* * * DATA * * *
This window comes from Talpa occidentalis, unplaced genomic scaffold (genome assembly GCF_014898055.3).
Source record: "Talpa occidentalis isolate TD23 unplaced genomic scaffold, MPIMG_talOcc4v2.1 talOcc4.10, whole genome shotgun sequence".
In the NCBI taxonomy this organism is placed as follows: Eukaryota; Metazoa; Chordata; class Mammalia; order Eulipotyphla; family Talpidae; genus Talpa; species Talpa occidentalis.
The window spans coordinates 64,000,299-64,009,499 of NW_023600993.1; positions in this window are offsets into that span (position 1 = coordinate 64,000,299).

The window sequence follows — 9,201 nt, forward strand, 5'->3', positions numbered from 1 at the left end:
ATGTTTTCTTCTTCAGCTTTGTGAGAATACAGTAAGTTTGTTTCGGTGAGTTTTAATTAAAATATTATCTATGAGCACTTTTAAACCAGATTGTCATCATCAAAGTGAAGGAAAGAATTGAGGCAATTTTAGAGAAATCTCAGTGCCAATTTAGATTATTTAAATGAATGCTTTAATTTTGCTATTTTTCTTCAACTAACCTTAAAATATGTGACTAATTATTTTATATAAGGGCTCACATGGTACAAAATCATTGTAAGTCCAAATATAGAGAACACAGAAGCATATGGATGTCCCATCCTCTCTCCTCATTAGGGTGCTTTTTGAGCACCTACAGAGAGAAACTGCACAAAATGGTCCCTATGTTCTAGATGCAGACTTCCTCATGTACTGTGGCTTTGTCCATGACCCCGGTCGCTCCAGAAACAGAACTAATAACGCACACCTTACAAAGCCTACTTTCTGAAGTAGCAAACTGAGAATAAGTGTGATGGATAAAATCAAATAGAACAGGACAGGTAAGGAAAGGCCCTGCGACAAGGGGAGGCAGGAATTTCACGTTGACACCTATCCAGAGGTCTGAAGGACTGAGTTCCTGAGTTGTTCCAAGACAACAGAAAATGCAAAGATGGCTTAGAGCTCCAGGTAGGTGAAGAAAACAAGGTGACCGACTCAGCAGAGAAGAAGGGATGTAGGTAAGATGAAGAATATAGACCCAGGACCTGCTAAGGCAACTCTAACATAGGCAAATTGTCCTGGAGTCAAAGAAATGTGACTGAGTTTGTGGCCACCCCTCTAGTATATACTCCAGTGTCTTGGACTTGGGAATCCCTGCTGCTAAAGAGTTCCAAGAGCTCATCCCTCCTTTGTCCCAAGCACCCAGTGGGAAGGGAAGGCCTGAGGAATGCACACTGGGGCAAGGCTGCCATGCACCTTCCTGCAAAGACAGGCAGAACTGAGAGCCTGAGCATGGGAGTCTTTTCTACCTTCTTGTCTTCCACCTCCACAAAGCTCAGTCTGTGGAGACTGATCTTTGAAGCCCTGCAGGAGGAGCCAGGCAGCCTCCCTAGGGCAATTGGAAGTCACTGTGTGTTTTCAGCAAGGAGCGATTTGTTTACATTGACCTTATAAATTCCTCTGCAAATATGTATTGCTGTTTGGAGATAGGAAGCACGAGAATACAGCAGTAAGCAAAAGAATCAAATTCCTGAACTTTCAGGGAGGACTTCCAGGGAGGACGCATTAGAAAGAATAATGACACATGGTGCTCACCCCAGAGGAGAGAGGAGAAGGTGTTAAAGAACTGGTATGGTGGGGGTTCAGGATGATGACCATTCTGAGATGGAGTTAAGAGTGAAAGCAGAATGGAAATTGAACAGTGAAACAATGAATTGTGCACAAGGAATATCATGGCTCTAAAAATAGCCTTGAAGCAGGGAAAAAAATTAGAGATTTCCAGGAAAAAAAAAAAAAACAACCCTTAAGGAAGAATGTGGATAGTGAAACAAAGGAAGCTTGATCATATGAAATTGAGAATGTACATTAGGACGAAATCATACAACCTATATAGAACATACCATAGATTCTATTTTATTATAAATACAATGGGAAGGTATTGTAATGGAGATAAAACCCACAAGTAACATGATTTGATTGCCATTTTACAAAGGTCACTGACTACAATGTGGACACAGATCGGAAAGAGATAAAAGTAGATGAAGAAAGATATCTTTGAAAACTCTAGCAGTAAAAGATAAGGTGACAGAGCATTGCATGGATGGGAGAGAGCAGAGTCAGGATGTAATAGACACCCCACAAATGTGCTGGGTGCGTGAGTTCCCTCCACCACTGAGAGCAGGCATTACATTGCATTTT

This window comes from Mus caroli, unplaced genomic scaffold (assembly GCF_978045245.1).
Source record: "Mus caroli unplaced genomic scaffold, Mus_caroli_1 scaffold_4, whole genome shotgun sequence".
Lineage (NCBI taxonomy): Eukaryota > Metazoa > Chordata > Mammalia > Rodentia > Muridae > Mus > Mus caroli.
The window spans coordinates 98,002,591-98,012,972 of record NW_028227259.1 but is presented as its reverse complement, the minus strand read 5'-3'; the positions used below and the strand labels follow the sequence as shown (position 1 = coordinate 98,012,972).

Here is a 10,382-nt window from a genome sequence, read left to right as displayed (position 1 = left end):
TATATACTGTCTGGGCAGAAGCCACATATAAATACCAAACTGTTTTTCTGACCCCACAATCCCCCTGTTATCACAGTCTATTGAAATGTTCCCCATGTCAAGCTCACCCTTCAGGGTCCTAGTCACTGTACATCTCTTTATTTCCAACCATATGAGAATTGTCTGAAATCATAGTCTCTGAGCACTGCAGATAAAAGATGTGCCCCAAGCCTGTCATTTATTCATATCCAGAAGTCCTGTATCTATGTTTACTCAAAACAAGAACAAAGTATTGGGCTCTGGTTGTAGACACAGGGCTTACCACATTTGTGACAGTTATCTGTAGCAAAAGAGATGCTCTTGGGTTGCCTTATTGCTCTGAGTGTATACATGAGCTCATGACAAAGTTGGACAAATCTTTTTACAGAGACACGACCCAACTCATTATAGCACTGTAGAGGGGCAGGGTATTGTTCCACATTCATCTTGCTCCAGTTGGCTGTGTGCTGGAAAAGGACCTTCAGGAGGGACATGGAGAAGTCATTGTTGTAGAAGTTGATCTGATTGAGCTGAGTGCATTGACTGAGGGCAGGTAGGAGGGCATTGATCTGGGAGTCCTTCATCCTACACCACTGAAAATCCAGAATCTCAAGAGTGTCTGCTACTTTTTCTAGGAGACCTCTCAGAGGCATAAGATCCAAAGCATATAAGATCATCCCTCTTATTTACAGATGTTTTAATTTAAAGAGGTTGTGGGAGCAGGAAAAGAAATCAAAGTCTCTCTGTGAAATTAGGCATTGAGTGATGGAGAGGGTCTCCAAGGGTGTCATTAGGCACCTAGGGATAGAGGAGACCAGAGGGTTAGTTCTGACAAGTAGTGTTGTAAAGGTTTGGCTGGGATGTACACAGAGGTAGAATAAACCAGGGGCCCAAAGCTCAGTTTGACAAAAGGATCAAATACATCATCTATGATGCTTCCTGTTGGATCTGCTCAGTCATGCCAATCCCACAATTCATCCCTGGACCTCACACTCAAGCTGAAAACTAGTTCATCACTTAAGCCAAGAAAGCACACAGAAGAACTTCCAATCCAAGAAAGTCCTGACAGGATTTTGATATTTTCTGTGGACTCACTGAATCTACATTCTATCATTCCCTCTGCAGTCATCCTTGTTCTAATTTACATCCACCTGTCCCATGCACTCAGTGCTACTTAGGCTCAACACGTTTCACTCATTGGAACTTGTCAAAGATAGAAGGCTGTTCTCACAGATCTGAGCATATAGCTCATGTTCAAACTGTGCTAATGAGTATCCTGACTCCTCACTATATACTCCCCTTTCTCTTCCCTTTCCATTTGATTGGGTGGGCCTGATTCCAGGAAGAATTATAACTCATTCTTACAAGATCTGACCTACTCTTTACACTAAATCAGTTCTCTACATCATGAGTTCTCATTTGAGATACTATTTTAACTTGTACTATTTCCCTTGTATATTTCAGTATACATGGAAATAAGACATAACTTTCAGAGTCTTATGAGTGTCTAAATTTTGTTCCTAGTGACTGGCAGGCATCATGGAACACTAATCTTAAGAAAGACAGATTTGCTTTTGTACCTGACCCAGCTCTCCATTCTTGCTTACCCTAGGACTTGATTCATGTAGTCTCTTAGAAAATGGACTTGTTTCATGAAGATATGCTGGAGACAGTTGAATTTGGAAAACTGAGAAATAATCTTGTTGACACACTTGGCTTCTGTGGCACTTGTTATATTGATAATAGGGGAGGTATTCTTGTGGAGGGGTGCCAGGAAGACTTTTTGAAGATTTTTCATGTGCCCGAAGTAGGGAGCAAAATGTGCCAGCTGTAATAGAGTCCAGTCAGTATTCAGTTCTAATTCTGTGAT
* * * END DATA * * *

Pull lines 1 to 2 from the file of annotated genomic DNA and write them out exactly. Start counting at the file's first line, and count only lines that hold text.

This window comes from Talpa occidentalis, unplaced genomic scaffold (genome assembly GCF_014898055.3).
Source record: "Talpa occidentalis isolate TD23 unplaced genomic scaffold, MPIMG_talOcc4v2.1 talOcc4.10, whole genome shotgun sequence".